US 3281948 A
Description (OCR text may contain errors)
R. W. METHOD FOR DRYING AND TREATING HAIR OR OTHER FIBERS VIA ULTRASONICS Nov. 1, 1966 Filed Sept. 13, 1965 2 Sheets-Sheet 1 My: mum
INVENTOR. RALPH w. GOBLE ,F/a 4. BY
ATTORNEYS Nov. 1, 1966 R. w. GOBLE 3,231,948
METHOD FOR DRYING AND TREATING HAIR OR OTHER FIBERS VIA ULTRASONICS Filed Sept. 13, 1965 2 Sheets-Sheet 2 HI! I! INVENTOR. RALPH W. GOBLE BY dam W ATTORNEYS United States Patent This application is a continuation-in-part of my copending application Serial No. 297,162, filed July 23, 1963, which is a continuation-in-part of my copending application Serial No. 190,924, filed April 27, 1962 now Patent 1 No. 3,211,159. I
The present invention relates to a method and apparatus for treating fibrous materials. More specifically the method of this invention is particularly useful in the utilization of ultrasonic energy for curling or decurling of human and other natural fibers.
Ultrasonics, as is well known, is a general term referring to the generation, detection and/ or utilization of vibratory mechanical energy, usually but not necessarily beyond the audible range.
Natural fibers, both human and otherwise, are composed predominately of the protein keratin and the like. These keratin fibers are generally considered to include long polypeptide chains held in a folded structure by hydrogen bonds. The long chains are connected laterally by at least five types of attractive forces, namely salt linkages, hydrogen bond linkages, peptide linkages, Vander Walls forces and disulfide bond linkages.
The equilibrium positions that the polypeptide chains may assume under any set of conditions will depend on the interaction of the various linkages and their relative strengths. It is emphasized that a permanent configuration cannot be imparted to fibrous materials without some change in the forces within the fiber which hold the same in a straight or other undesirable position. It is clear then that upon rupture of the said attractive linkages, the fibers may be bent or curled in any given configuration after which the ruptured linkages can be reconstituted in their set conformation thus making the wave or curl substantially permanent.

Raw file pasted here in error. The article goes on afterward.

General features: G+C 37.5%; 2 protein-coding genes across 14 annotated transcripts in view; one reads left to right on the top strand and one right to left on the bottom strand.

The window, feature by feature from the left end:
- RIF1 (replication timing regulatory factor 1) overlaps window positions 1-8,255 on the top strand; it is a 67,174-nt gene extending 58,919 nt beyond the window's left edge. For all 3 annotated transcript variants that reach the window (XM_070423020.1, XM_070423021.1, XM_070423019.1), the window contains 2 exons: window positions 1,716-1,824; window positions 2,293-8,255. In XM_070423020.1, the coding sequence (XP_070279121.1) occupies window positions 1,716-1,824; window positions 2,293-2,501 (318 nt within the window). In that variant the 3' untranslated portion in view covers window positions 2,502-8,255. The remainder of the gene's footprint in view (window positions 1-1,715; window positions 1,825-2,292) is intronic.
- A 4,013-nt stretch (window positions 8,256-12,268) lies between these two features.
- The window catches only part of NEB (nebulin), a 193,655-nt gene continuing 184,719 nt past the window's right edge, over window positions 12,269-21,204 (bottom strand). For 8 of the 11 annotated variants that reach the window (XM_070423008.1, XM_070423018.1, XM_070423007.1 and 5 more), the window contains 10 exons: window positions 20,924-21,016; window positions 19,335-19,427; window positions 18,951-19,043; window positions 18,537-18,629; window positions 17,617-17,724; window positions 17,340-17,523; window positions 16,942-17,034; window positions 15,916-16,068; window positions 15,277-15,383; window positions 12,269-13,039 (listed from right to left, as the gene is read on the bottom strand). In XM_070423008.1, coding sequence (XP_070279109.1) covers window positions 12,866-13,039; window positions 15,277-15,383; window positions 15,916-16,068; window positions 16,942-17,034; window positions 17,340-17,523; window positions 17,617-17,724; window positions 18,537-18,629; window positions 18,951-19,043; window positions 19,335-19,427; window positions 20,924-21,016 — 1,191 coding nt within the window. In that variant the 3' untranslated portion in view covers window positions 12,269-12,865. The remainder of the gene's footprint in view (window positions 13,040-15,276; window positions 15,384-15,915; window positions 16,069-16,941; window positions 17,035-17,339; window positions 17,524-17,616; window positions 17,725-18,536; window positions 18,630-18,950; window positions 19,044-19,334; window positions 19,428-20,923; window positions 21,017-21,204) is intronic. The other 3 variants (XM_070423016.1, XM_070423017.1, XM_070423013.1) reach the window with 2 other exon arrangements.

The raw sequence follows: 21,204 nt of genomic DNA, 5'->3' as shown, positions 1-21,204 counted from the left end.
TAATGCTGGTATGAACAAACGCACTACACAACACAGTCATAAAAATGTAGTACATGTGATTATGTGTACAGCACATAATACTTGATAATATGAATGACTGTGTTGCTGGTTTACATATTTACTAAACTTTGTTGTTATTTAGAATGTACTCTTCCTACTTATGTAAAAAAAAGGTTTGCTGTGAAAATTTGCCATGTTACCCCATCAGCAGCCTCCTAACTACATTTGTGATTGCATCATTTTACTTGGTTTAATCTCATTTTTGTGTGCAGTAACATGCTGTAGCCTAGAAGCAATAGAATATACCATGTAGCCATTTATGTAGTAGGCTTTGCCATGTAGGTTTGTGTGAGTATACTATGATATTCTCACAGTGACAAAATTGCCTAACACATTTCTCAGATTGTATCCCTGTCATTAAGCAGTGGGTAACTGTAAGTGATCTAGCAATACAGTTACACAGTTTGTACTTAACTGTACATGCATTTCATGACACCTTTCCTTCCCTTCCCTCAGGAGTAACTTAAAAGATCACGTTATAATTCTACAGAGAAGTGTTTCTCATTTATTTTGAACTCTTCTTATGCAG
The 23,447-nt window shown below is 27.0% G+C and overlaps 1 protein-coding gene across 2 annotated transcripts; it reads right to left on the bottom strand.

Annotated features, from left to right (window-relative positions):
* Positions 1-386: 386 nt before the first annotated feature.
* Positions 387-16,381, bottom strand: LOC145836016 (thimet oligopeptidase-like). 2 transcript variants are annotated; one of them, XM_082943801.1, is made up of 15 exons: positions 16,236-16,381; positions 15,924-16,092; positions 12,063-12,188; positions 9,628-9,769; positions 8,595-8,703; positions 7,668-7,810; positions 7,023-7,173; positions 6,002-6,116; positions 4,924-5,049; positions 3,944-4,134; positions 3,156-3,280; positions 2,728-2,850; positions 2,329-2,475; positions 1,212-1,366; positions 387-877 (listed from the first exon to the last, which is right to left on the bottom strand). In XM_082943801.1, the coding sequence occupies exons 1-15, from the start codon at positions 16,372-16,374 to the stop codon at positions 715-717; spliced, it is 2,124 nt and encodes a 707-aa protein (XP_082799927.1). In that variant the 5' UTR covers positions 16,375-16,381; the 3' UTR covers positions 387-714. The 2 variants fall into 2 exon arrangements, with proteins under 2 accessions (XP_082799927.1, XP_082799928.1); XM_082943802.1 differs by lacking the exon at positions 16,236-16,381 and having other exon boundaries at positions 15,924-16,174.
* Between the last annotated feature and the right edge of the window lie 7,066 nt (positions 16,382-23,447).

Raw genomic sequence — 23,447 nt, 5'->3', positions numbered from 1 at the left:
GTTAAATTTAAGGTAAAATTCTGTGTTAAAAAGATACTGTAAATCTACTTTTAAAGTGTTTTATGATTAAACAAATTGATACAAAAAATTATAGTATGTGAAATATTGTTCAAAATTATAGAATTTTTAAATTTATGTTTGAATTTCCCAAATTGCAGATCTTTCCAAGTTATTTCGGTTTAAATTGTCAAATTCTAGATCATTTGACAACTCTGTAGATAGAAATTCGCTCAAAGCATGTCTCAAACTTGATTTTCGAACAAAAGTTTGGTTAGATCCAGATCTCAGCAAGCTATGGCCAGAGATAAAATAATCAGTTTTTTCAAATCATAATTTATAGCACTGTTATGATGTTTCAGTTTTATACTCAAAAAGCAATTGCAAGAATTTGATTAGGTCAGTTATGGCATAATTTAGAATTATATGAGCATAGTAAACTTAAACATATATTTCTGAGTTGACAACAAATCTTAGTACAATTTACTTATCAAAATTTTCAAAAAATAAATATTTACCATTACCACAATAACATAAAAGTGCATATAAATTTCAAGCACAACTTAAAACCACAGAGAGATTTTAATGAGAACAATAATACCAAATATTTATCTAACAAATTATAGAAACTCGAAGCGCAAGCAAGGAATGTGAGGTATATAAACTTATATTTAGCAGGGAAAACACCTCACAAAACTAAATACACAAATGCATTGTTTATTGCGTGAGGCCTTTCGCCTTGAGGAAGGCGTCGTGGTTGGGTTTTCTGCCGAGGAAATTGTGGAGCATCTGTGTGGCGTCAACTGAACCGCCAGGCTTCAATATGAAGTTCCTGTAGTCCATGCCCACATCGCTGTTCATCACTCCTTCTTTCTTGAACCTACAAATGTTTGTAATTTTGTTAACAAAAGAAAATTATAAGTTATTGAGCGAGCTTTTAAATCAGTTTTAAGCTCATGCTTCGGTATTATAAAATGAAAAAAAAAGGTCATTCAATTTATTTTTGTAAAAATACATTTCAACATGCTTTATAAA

The attractive forces of particular importance in the chemistry of hair curling involve the hydrogen bond and disulfide bond linkages. It is generally believed that these links are broken during the curling processes permitting rearrangement of the polypeptide chains. After completion of the process, the hydrogen bond and disulfide bond linkages are re-established in the curled configuration thereby producing a permanent wave.
The problem involved, however, is that the prior art methods and apparatus utilized in treating human hair and other natural fibers have not been sufiiciently successful in rupturing the fiber linkages which hold the polypeptide chains together in a lateral configuration. Thus the curl or set produced in said fibers is at best only temporary; since without sufficient rupture of the attractive forces holding the polypeptide chains together the fibers will inevitably revert to their original configuration.